Day 14: Reflections

The final day of our two-week journey in Oslo, Norway has come and gone, and we ended with a bang! Today we presented our final Community Health projects alongside our Norwegian counterparts at LDUC. This global health education has helped to reinforce our nursing goals and provide the foundation to becoming active participants in health policy changes at home. Identifying a priority health problem in Oslo and evaluating it through a nursing lens, as it related to the Community Health course, meets the target for the United Nations Sustainable Development Goal #17, Partnerships for the Goals. Target 17.15 states the following: “Respect each country’s policy space and leadership to establish and implement policies for poverty eradication and sustainable development.”

The Ohio State University students posed alongside the Norwegian students on the rooftop terrace of LDUC.


As we reflect on our experiences during our final day in Norway, there are many ways that we have practiced both individual growths as global professionals and flourished as a clinical group. Though nearly everyone in Norway can communicate in English, navigation required utilization of different resources. After spending some time adjusting to the local transportation, we became sophisticated riders taking the tram to clinical locations, day trip activities, and everything in between – unless getting in our steps, of course! With students tracking between 5-10 miles a day on their step trackers, wearing comfortable sneakers in Norway is an absolute must.

Both critical thinking and healthy habits are important concepts to bring back home! SDG #3, target 3.6 asks that we halve the number of global deaths and injuries from road traffic accidents to ensure healthy lives and promote wellbeing for all. Such use of passenger travel accommodations and/or mechanism of walking equates to less vehicles on the road. Additionally, public transportation innovations relate to the aim (SDG #9) to build resilient infrastructure, promote inclusive and sustainable industrialization and foster innovation. Under target 9.1 [developing quality, reliable, sustainable, and resilient infrastructure to support economic development and human well-being, with a focus on affordable and equitable access for all], Norwegian citizens can utilize the all-season, electric powered transportation for commuting purposes. We had nice discussions about these aspects of our journey during our last dinner together at The Salmon.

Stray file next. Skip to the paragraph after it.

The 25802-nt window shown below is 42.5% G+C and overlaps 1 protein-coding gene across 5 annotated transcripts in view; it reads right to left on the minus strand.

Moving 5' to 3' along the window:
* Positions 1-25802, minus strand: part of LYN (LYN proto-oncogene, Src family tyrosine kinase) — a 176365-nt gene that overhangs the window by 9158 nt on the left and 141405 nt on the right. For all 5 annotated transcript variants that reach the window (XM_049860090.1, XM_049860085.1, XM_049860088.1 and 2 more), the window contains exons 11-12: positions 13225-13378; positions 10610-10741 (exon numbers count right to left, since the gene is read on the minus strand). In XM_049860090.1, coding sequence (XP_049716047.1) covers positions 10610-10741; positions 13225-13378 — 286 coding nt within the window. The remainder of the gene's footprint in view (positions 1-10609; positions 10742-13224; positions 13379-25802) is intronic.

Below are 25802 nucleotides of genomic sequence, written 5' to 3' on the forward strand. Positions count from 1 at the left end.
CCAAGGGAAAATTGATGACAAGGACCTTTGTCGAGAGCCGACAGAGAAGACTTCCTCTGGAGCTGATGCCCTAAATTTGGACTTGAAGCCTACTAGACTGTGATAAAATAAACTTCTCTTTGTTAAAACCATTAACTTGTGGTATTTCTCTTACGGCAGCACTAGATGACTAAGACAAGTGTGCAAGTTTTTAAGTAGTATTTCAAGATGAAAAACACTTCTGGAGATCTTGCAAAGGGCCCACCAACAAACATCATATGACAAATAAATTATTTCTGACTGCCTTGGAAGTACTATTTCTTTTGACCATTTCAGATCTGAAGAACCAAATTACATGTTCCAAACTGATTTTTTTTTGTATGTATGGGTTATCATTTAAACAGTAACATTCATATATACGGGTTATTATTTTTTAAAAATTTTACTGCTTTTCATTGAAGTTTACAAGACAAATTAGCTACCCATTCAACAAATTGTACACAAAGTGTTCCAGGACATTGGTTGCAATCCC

Students enjoy a post dinner walk along the boardwalk and take in scenes of waves, sail boats, and the setting sun!


Norwegian cold coastal waters provide the perfect conditions for year-round production of high quality salmon.













Some aspects of community nursing that were important to our education in Norway included being proactive about ensuring that people have quality preventative healthcare, rather than reacting to illness. Also, we learned how to slow down and enjoy quality aspects of life such as fresh air, hydration, green spaces, and mindfulness. The patient population that we will care for deserves this type of therapeutic approach that Norwegians have mastered. During the long flights back home, we can hopefully consider how to incorporate such lessons into future practice as nurses and future advanced practice providers.



Students arrive back in Columbus, Ohio after two weeks in Oslo, Norway. A long travel time back allowed for plenty of reflection on the Nursing in Norway experience.


We are so grateful for this experience and hope that you enjoyed following along! “Goodbye / ha det” for now!


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